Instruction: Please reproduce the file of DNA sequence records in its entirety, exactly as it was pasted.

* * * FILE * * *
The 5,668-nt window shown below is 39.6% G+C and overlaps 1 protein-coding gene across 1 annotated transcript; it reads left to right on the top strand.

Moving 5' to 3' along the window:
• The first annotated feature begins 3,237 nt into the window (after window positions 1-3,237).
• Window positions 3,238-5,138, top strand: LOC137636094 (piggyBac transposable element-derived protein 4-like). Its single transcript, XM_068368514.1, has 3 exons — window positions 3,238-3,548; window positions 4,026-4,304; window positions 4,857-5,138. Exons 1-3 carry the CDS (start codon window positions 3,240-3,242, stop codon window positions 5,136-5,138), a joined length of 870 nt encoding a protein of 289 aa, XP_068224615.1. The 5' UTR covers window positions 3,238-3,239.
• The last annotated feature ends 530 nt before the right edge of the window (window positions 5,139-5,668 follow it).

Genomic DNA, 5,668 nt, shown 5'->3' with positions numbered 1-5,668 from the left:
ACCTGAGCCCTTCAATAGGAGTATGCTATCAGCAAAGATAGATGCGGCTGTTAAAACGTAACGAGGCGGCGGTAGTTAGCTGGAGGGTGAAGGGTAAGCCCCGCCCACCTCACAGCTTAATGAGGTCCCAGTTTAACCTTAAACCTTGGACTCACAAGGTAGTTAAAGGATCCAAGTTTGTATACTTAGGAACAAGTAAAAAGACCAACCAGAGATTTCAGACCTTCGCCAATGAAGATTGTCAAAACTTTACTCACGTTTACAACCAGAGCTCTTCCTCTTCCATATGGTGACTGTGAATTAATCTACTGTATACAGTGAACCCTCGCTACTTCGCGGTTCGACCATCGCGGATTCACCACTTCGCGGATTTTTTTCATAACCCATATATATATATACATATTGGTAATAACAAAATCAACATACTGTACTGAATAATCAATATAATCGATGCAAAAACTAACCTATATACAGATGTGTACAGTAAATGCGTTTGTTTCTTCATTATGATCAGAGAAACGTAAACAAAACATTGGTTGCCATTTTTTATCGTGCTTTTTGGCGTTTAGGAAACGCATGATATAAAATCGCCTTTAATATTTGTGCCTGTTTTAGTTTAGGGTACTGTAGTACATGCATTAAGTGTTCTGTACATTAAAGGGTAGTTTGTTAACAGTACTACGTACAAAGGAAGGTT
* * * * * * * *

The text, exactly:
The 5,668-nt window shown below is 39.6% G+C and overlaps 1 protein-coding gene across 1 annotated transcript; it reads left to right on the top strand.

Moving 5' to 3' along the window:
• The first annotated feature begins 3,237 nt into the window (after window positions 1-3,237).
• Window positions 3,238-5,138, top strand: LOC137636094 (piggyBac transposable element-derived protein 4-like). Its single transcript, XM_068368514.1, has 3 exons — window positions 3,238-3,548; window positions 4,026-4,304; window positions 4,857-5,138. Exons 1-3 carry the CDS (start codon window positions 3,240-3,242, stop codon window positions 5,136-5,138), a joined length of 870 nt encoding a protein of 289 aa, XP_068224615.1. The 5' UTR covers window positions 3,238-3,239.
• The last annotated feature ends 530 nt before the right edge of the window (window positions 5,139-5,668 follow it).

Genomic DNA, 5,668 nt, shown 5'->3' with positions numbered 1-5,668 from the left:
ACCTGAGCCCTTCAATAGGAGTATGCTATCAGCAAAGATAGATGCGGCTGTTAAAACGTAACGAGGCGGCGGTAGTTAGCTGGAGGGTGAAGGGTAAGCCCCGCCCACCTCACAGCTTAATGAGGTCCCAGTTTAACCTTAAACCTTGGACTCACAAGGTAGTTAAAGGATCCAAGTTTGTATACTTAGGAACAAGTAAAAAGACCAACCAGAGATTTCAGACCTTCGCCAATGAAGATTGTCAAAACTTTACTCACGTTTACAACCAGAGCTCTTCCTCTTCCATATGGTGACTGTGAATTAATCTACTGTATACAGTGAACCCTCGCTACTTCGCGGTTCGACCATCGCGGATTCACCACTTCGCGGATTTTTTTCATAACCCATATATATATATACATATTGGTAATAACAAAATCAACATACTGTACTGAATAATCAATATAATCGATGCAAAAACTAACCTATATACAGATGTGTACAGTAAATGCGTTTGTTTCTTCATTATGATCAGAGAAACGTAAACAAAACATTGGTTGCCATTTTTTATCGTGCTTTTTGGCGTTTAGGAAACGCATGATATAAAATCGCCTTTAATATTTGTGCCTGTTTTAGTTTAGGGTACTGTAGTACATGCATTAAGTGTTCTGTACATTAAAGGGTAGTTTGTTAACAGTACTACGTACAAAGGAAGGTT